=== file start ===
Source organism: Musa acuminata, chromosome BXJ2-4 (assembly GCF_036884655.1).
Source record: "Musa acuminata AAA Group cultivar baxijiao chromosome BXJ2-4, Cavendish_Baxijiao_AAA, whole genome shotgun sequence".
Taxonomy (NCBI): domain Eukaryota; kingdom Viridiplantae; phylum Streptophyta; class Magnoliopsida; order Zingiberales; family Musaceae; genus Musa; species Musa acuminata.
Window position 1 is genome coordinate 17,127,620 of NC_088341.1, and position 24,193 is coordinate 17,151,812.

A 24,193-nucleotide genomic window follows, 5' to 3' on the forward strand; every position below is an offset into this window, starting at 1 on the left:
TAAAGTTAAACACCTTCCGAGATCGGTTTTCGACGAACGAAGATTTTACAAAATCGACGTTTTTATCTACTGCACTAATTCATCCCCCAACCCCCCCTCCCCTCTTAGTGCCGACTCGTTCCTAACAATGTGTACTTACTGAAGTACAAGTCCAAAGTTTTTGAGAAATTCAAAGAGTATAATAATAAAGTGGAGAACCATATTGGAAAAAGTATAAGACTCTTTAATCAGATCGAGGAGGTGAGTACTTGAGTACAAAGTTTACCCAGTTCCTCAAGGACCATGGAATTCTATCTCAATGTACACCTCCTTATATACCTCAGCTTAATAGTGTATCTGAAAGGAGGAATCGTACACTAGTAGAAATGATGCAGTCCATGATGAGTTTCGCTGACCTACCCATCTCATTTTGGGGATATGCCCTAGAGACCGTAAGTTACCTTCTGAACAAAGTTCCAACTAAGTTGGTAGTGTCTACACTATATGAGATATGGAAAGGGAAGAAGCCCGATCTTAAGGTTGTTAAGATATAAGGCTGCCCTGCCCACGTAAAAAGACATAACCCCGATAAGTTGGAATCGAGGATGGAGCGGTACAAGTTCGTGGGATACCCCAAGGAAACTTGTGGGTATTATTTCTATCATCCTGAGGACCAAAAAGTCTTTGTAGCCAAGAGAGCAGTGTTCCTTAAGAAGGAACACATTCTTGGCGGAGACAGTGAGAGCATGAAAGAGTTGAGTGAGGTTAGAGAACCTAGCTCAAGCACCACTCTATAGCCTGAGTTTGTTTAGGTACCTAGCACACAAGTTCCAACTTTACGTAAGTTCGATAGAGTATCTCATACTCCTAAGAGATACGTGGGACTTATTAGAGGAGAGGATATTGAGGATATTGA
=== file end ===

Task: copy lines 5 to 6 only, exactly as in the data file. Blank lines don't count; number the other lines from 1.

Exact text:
A 24,193-nucleotide genomic window follows, 5' to 3' on the forward strand; every position below is an offset into this window, starting at 1 on the left:
TAAAGTTAAACACCTTCCGAGATCGGTTTTCGACGAACGAAGATTTTACAAAATCGACGTTTTTATCTACTGCACTAATTCATCCCCCAACCCCCCCTCCCCTCTTAGTGCCGACTCGTTCCTAACAATGTGTACTTACTGAAGTACAAGTCCAAAGTTTTTGAGAAATTCAAAGAGTATAATAATAAAGTGGAGAACCATATTGGAAAAAGTATAAGACTCTTTAATCAGATCGAGGAGGTGAGTACTTGAGTACAAAGTTTACCCAGTTCCTCAAGGACCATGGAATTCTATCTCAATGTACACCTCCTTATATACCTCAGCTTAATAGTGTATCTGAAAGGAGGAATCGTACACTAGTAGAAATGATGCAGTCCATGATGAGTTTCGCTGACCTACCCATCTCATTTTGGGGATATGCCCTAGAGACCGTAAGTTACCTTCTGAACAAAGTTCCAACTAAGTTGGTAGTGTCTACACTATATGAGATATGGAAAGGGAAGAAGCCCGATCTTAAGGTTGTTAAGATATAAGGCTGCCCTGCCCACGTAAAAAGACATAACCCCGATAAGTTGGAATCGAGGATGGAGCGGTACAAGTTCGTGGGATACCCCAAGGAAACTTGTGGGTATTATTTCTATCATCCTGAGGACCAAAAAGTCTTTGTAGCCAAGAGAGCAGTGTTCCTTAAGAAGGAACACATTCTTGGCGGAGACAGTGAGAGCATGAAAGAGTTGAGTGAGGTTAGAGAACCTAGCTCAAGCACCACTCTATAGCCTGAGTTTGTTTAGGTACCTAGCACACAAGTTCCAACTTTACGTAAGTTCGATAGAGTATCTCATACTCCTAAGAGATACGTGGGACTTATTAGAGGAGAGGATATTGAGGATATTGA